Endurance races really are that: endurance. It is the hope that gets you to sign up, the determination to do the training and the sheer grit to get you through to the finish. Training well, eating well, taking your rest days and listening to advice of people who’ve been there before you will all come together on the day to get you through.
What you eat or drink during a long race will help keep fuel levels high. Your body stores carbs in the form of glycogen and glycogen fuels your muscles. For a short race (less than 1 hour) water will usually be enough to get your through. Once you head into longer, endurance races then you need to think about fuelling up as you go.
You need to think about hydration, electrolytes and carbs. When you are planning a long race, plan the timing for each snack or drink you are going to take. Will it be in the first 15-20 minutes? Every 20 minutes? Will it be sports drinks, gels or jellies? Or a mixture? Work out what suits you and your body during your training – it is really important not to try a new product or pattern on the day.
Choosing your Carbs
Many races will give out gels or drinks. Check if the brand they are using suits you as it saves you from having to carry your fuel with you. However, if it doesn’t suit or you haven’t had a chance to try it in advance, leave it alone. Different carb gels can have different effects on digestion in some people – you don’t need that as a problem during a long race.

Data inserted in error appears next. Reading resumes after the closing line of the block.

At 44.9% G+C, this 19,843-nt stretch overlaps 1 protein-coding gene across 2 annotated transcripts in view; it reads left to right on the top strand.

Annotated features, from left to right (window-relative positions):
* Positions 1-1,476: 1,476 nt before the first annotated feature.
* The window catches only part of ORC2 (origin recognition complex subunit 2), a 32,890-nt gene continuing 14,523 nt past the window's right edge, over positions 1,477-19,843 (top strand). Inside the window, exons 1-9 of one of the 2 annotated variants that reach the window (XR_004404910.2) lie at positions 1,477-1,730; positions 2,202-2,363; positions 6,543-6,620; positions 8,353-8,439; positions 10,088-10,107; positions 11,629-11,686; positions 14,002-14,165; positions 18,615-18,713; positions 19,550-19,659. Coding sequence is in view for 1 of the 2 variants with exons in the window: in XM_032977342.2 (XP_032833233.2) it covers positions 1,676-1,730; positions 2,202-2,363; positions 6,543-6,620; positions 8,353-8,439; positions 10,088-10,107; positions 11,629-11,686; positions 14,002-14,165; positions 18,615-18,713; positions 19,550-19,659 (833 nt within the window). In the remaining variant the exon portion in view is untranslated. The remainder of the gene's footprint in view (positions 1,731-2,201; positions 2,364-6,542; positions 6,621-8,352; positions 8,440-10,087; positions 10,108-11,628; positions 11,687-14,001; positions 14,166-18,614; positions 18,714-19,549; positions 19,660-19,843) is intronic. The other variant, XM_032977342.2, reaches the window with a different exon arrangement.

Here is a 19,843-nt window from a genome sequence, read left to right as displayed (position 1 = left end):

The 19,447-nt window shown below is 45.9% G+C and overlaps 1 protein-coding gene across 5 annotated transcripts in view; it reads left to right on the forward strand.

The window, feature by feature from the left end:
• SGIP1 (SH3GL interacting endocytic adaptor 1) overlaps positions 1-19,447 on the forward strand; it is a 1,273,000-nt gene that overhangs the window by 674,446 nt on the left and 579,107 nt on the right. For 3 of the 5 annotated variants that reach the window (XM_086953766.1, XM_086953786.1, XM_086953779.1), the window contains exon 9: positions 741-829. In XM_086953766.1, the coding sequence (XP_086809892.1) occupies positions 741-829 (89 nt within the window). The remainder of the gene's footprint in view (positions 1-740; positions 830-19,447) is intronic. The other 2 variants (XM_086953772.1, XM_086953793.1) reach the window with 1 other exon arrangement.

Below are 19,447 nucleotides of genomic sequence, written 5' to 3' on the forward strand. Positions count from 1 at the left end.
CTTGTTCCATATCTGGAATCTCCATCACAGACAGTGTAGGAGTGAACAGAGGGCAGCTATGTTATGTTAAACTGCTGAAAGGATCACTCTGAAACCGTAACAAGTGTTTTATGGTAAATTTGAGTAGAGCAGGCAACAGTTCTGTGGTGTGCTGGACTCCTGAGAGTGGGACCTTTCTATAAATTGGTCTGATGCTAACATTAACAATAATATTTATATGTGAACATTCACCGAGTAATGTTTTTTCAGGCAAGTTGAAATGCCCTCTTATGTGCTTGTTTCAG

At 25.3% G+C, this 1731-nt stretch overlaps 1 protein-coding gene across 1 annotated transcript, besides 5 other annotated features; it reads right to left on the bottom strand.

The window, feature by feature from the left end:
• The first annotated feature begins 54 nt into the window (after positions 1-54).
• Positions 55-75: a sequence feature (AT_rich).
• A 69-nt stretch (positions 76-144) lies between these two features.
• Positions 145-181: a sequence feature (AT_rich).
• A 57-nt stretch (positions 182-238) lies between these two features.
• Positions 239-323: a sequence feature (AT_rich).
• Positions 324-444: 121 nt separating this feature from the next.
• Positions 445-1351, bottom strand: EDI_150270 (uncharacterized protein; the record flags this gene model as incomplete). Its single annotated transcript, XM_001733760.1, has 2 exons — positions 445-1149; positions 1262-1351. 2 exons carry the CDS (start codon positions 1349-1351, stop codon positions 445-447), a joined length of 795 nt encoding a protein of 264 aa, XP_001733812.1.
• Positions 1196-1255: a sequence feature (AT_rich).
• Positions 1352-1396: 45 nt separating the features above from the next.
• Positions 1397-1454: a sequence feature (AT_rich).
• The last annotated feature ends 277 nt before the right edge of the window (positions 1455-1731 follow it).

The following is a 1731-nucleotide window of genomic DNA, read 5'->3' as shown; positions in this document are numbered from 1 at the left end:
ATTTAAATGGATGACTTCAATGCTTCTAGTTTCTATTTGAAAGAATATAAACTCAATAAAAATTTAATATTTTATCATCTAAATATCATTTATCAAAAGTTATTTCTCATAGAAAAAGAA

Aim for 30-60g of carbohydrate per hour. 60g is for very extreme events so most people will not need that amount. But again, see what works for you in training. Good sources of carbs are sports drinks (bought or homemade); jelly sweets; carb gels; bite size white-bread-and-jam sandwiches (yes, really!). Plan when you are going to eat or drink along the way – and be very specific: at 6km eat 6 jellies; at 9km four gulps of a sports drink and so on.
Remember hydration as well. You will need 500mls per hour for events longer than two hours. Water is great but for very long events sports drinks will supply carbs and help replace electrolytes lost in sweat.
Don’t wait to refuel: Sometimes, if a race is going well and you’re feeling good it can be tempting to skip a snack or drink. Don’t! Keep to your plan or you can end up crashing sooner than you think.
When you’re finished?
Hydrate until your pee is very pale yellow to clear. Water is great but sports drinks (bought or homemade) can help replace carbs and electrolytes as well.
Have a good carb-rich snack with a little protein soon after you finish – the sooner the better. Aim to have something that gives you 1-1.5g of carbs per kg of your body weight as a snack. This can be a yoghurt and a banana; peanut butter sandwich; tuna and wholegrain crackers; muesli bars with nuts. Don’t skip the snack! Your body will need nutrition to recover and help stop you from feeling as stiff and sore the next day. Do aim to have a good meal within about 2 hours although this is still not the time for the big high-fat burger and chips. Your digestion is likely to be a little sensitive for a few hours after a long race so stick with carbs and lean proteins for just a little longer. Spaghetti Bolognese, salmon and pasta; tuna, sweet corn and a big baked potato; or chicken stir-fry with noodles.
Sarah Keogh in association with John West
Consultant Nutritionist - MSc., BSc., MINDI
Sarah has a degree in Human Nutrition and Dietetics from Trinity College and a Masters in European Food Regulation.
She runs a food and nutrition consultancy giving one-to-one advice on nutrition and diet as well as working with some of Ireland's leading food companies.